One Hundred Fifty Years Later, Charles Dickens Is Making Me Laugh

Dickens’ Dream photo courtesy of Wikipedia

It amazes me that anyone can pick up a book and read the words and thoughts of someone who lived hundreds of years ago.

Classic literature isn’t always treated with the reverence it deserves. Some may describe it as boring or outdated. Yet it can teach us so much, not only about history, but about ourselves.

I didn’t think A Tale of Two Cities would make me laugh as much as it has so far. But it does make me laugh because much of what Dickens describes is still relevant today. He shows that people can be funny, whether they know it or not (and whether they want to admit it or not). To show you what I mean, here are a few passages:

“Except on the crown, which was raggedly bald, he had stiff, black hair, standing jaggedly all over it, and growing downhill almost to his broad, blunt nose. It was so like Smith’s work, so much more like the top of a strongly spiked wall than a head of hair, that the best of players at leap-frog might have declined him, as the most dangerous man in the world to go over.”

“The mildewy inside of the coach, with its damp and dirty straw, its disagreeable smell, and its obscurity, was rather like a larger dog kennel. Mr. Lorry, the passenger, shaking himself out of it in chains of straw, a tangle of shaggy wrapper, flapping hat, and muddy legs, was rather like a larger sort of dog.”

“Cramped in all kinds of dun cupboards and hutches at Tellson’s, the oldest of men carried on the business gravely. When they took a young man into Tellson’s London house, they hid him somewhere till he was old. They kept him in a dark place, like a cheese, until he had the full Tellson flavour and blue-mould upon him. Then only was he permitted to be seen, spectacularly poring over large books…”

Dickens is famous for his characters. For any writers who might be struggling with character description, I’d recommend reading one of his books. Not only is he entertaining, but he tackles the “show, don’t tell” rule in a very fun way.

This year marks the 200th anniversary of his birth. Luckily, we can still laugh with and learn from people who lived hundreds of years ago.

What are some of your favorite classics? Which authors make you laugh?

Up, Up and Away: Hot Air Ballooning as an Extreme Sport

Our hot air balloon pilot looked young enough to be at home watching cartoons. He probably didn’t have a driver’s license. Yet, he busied himself preparing a balloon and a rickety basket for an ascent thousands of feet into the sky.

Hot air balloon companies fly in the early morning calm. No wind could be felt on the morning of our scheduled ride so we figured it would be a peaceful one, maybe even boring. Little did we know that our pilot craved extreme sports.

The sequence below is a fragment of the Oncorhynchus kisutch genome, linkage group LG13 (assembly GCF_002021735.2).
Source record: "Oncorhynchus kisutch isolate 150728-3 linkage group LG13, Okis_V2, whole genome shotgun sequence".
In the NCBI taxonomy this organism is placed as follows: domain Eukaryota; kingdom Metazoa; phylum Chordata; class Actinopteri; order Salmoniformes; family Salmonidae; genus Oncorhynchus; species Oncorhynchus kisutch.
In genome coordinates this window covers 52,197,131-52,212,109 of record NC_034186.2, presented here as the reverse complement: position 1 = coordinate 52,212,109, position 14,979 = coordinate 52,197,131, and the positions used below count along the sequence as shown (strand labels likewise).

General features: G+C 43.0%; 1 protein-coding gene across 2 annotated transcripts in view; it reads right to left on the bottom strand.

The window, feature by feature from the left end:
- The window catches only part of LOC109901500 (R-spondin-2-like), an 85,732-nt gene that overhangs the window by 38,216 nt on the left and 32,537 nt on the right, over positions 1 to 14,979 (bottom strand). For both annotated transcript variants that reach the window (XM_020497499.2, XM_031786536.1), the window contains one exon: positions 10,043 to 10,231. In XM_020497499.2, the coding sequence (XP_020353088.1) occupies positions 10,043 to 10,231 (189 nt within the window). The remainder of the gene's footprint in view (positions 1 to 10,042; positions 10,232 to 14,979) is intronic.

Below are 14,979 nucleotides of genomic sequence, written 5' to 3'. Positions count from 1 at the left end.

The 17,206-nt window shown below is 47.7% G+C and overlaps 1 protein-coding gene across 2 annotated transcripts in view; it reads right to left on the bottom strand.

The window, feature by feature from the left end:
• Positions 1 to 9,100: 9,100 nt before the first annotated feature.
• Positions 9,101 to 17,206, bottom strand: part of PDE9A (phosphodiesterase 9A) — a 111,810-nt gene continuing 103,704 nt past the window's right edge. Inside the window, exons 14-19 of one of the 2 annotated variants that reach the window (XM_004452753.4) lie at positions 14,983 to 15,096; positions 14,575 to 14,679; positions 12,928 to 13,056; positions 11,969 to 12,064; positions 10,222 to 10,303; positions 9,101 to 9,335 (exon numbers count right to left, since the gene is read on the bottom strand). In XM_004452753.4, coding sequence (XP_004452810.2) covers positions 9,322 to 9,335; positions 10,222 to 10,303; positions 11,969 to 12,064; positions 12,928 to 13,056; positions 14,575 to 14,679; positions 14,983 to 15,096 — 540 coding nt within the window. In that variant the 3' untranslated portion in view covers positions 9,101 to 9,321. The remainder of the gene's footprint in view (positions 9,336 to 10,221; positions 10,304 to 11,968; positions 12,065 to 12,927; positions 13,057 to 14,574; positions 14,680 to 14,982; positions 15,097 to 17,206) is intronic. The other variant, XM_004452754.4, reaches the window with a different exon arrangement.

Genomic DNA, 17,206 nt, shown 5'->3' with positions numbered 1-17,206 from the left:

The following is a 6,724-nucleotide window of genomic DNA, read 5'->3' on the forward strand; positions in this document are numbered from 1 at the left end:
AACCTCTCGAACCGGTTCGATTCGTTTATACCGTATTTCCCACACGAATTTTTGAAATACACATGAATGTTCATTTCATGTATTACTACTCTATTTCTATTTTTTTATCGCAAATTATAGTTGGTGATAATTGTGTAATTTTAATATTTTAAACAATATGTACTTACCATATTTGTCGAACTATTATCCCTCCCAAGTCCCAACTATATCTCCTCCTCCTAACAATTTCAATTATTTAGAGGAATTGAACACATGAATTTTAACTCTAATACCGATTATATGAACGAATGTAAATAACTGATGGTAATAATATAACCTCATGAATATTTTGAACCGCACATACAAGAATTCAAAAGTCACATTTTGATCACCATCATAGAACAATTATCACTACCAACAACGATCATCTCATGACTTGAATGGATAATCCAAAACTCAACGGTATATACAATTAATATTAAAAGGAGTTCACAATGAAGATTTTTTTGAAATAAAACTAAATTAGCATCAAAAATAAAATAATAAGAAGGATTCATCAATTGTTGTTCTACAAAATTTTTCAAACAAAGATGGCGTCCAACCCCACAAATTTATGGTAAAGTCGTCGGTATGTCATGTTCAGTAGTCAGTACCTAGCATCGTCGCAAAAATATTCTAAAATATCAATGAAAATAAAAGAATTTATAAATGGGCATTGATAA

You can’t really steer a hot air balloon. Altitude is controlled through the propane burner below the balloon opening. Since hot air rises, when the air inside the balloon is heated, the balloon goes up. Any sideways traveling depends on air currents.

When we first took off, we headed sideways and then somehow down into a canyon. The balloon wouldn’t go up fast enough but it did travel sideways pretty quickly. The wicker basket headed right for a canyon wall. Our pilot was in training so after some expert advice from another pilot who looked like he might have a driver’s license, the balloon finally moved up and away from the canyon wall just in time. The basket practically scraped the wall. We could have collected rock samples.

After that, we went up to about 3,000 feet. At least there were no obstacles up there that we could see, just clouds and a few birds. The sensation is more like floating than flying and when you’re that high up, you become very much aware that you’re really just in a basket. There’s not much else between you and the sky.

We floated over desert canyons and a shiny new neighborhood. When it was time to descend by letting air out of the balloon, the pilots figured the neighborhood would be the best place for a landing. We ended up flying in at a steep angle and almost landed on someone’s roof. When we did land, we bounced off a front yard bush and eventually came to rest in the middle of the street. The expert pilot turned to the trainee and said, “Nice use of the bush.”

Luckily, it was a quiet enough residential street and the people who lived there were used to this sort of thing.